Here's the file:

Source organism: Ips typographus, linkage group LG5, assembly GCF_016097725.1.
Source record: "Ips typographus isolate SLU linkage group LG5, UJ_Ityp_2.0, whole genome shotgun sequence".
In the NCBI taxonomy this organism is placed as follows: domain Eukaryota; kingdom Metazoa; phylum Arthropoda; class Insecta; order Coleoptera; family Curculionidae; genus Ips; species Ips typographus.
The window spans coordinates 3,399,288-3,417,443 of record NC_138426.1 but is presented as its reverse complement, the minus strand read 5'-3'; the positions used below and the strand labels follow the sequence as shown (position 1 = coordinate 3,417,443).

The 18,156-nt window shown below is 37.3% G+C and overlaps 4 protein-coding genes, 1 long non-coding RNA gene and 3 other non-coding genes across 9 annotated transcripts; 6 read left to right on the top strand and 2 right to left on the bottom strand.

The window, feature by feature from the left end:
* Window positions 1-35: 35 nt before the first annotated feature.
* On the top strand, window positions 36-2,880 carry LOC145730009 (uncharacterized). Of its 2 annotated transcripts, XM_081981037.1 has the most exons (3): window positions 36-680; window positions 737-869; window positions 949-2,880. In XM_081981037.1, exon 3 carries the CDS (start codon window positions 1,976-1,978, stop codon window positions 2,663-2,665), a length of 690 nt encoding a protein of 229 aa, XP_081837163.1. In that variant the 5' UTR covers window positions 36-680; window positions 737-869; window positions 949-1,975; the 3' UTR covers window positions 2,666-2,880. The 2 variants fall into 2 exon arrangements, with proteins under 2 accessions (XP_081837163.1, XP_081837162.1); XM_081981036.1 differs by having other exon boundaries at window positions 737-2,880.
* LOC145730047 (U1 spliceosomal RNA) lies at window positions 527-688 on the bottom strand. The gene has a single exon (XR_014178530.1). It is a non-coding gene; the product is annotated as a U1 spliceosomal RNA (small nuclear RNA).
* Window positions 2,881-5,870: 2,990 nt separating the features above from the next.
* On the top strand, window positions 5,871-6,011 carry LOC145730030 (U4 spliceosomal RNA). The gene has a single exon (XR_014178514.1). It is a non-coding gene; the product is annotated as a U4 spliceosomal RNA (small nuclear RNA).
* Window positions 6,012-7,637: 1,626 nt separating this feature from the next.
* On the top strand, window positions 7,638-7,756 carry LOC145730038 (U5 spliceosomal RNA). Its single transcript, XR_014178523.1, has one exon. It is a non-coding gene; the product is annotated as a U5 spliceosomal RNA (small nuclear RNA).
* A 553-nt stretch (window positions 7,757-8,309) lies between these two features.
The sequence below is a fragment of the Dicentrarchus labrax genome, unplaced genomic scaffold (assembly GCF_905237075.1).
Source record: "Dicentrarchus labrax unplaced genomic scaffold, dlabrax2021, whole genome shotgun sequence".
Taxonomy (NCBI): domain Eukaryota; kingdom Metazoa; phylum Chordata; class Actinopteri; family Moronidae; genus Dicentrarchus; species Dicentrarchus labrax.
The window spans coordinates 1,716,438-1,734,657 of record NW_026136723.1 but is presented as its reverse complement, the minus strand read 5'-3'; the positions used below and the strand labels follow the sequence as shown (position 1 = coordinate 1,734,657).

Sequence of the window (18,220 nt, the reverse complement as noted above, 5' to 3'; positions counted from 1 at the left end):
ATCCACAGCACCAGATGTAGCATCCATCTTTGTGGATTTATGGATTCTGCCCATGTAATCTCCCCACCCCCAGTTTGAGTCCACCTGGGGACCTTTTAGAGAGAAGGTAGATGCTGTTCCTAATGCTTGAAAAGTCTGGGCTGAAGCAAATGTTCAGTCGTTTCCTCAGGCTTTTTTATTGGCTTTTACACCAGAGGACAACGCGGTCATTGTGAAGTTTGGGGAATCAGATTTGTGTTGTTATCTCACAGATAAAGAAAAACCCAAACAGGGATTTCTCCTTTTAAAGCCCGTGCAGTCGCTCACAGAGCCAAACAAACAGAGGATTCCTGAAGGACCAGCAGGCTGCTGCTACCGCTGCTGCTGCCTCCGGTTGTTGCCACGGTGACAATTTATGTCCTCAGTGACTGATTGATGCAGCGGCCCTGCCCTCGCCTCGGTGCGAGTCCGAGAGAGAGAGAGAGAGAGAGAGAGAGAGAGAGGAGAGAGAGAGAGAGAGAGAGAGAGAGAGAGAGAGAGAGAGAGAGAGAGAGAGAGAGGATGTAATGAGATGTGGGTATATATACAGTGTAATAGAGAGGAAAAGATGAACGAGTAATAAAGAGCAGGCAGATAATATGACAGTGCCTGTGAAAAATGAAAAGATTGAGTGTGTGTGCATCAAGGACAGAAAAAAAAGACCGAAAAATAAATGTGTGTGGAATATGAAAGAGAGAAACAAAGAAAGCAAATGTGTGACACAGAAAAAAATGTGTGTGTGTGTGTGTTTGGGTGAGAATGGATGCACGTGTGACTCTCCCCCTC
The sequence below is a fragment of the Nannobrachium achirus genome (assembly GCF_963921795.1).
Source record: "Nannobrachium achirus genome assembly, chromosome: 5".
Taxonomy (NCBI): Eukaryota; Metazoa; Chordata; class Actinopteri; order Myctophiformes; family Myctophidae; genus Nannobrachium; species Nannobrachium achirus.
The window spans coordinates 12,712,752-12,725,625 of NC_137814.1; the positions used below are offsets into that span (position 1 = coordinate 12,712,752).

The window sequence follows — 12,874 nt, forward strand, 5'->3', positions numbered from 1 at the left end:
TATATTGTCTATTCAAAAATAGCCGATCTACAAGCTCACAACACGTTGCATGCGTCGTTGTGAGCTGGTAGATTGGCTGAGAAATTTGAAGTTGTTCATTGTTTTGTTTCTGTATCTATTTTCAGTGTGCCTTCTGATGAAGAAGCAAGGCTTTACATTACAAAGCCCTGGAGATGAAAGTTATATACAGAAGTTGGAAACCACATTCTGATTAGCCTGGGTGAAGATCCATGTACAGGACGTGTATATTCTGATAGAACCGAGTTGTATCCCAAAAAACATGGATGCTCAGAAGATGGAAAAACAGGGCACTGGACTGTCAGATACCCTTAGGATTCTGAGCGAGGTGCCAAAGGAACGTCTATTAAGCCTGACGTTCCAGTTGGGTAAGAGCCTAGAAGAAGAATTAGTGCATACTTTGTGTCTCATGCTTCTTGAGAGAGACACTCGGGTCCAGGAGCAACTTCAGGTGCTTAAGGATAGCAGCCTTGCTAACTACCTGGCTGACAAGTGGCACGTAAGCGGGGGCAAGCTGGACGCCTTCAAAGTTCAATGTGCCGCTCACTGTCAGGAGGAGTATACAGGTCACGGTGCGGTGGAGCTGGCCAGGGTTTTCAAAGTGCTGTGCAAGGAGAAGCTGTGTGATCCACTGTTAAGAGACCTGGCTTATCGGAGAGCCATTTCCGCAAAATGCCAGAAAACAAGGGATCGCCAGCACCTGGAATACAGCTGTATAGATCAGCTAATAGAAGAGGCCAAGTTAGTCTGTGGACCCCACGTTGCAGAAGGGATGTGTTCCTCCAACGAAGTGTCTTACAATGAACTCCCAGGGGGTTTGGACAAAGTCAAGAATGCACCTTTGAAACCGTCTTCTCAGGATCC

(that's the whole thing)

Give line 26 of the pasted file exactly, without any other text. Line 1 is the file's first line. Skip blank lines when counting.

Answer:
TATATTGTCTATTCAAAAATAGCCGATCTACAAGCTCACAACACGTTGCATGCGTCGTTGTGAGCTGGTAGATTGGCTGAGAAATTTGAAGTTGTTCATTGTTTTGTTTCTGTATCTATTTTCAGTGTGCCTTCTGATGAAGAAGCAAGGCTTTACATTACAAAGCCCTGGAGATGAAAGTTATATACAGAAGTTGGAAACCACATTCTGATTAGCCTGGGTGAAGATCCATGTACAGGACGTGTATATTCTGATAGAACCGAGTTGTATCCCAAAAAACATGGATGCTCAGAAGATGGAAAAACAGGGCACTGGACTGTCAGATACCCTTAGGATTCTGAGCGAGGTGCCAAAGGAACGTCTATTAAGCCTGACGTTCCAGTTGGGTAAGAGCCTAGAAGAAGAATTAGTGCATACTTTGTGTCTCATGCTTCTTGAGAGAGACACTCGGGTCCAGGAGCAACTTCAGGTGCTTAAGGATAGCAGCCTTGCTAACTACCTGGCTGACAAGTGGCACGTAAGCGGGGGCAAGCTGGACGCCTTCAAAGTTCAATGTGCCGCTCACTGTCAGGAGGAGTATACAGGTCACGGTGCGGTGGAGCTGGCCAGGGTTTTCAAAGTGCTGTGCAAGGAGAAGCTGTGTGATCCACTGTTAAGAGACCTGGCTTATCGGAGAGCCATTTCCGCAAAATGCCAGAAAACAAGGGATCGCCAGCACCTGGAATACAGCTGTATAGATCAGCTAATAGAAGAGGCCAAGTTAGTCTGTGGACCCCACGTTGCAGAAGGGATGTGTTCCTCCAACGAAGTGTCTTACAATGAACTCCCAGGGGGTTTGGACAAAGTCAAGAATGCACCTTTGAAACCGTCTTCTCAGGATCC